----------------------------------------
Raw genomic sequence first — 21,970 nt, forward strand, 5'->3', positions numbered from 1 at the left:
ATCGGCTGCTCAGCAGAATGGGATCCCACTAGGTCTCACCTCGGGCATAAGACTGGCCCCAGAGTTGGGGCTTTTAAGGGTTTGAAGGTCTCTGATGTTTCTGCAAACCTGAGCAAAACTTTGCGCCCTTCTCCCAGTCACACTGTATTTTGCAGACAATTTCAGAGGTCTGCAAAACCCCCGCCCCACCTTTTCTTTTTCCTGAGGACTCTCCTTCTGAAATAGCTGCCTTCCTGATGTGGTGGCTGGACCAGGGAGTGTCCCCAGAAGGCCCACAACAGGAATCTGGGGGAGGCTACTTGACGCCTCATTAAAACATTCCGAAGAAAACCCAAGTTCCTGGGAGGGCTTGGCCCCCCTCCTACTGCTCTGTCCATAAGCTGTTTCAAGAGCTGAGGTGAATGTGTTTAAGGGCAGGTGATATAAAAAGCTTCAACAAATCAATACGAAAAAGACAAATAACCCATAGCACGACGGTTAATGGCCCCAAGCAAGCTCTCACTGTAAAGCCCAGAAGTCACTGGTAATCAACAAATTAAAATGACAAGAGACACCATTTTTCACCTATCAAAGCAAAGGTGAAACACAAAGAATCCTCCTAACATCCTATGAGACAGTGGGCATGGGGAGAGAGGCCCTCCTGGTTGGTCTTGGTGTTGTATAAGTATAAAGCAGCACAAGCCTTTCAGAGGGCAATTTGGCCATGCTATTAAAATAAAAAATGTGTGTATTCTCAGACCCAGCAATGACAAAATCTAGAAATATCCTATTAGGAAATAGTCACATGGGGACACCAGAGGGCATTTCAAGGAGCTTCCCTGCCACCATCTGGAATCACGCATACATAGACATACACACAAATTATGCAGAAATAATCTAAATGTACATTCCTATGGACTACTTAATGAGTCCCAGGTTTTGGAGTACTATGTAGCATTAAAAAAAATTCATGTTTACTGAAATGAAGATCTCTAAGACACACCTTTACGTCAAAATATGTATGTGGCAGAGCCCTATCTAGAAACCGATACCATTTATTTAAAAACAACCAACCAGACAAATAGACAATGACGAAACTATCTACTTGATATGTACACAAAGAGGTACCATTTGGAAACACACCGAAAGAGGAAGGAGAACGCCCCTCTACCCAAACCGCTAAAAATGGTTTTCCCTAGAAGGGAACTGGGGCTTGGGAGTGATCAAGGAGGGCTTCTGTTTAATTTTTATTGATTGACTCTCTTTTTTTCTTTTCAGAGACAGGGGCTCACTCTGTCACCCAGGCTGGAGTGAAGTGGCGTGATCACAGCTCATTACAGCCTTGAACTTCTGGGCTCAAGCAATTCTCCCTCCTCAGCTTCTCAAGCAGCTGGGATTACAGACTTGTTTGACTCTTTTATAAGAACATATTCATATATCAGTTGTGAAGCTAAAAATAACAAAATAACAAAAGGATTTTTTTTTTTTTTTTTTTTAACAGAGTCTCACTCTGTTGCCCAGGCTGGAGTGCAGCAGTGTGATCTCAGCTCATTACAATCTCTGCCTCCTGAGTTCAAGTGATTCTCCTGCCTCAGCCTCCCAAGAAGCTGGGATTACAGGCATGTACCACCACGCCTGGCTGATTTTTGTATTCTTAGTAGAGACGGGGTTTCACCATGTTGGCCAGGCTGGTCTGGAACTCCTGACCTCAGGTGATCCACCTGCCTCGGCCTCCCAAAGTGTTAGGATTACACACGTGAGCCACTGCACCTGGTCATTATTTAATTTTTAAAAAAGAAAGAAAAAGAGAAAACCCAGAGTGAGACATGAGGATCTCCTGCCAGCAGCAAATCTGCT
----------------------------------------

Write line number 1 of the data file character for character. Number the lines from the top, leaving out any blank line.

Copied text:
Raw genomic sequence first — 21,970 nt, forward strand, 5'->3', positions numbered from 1 at the left: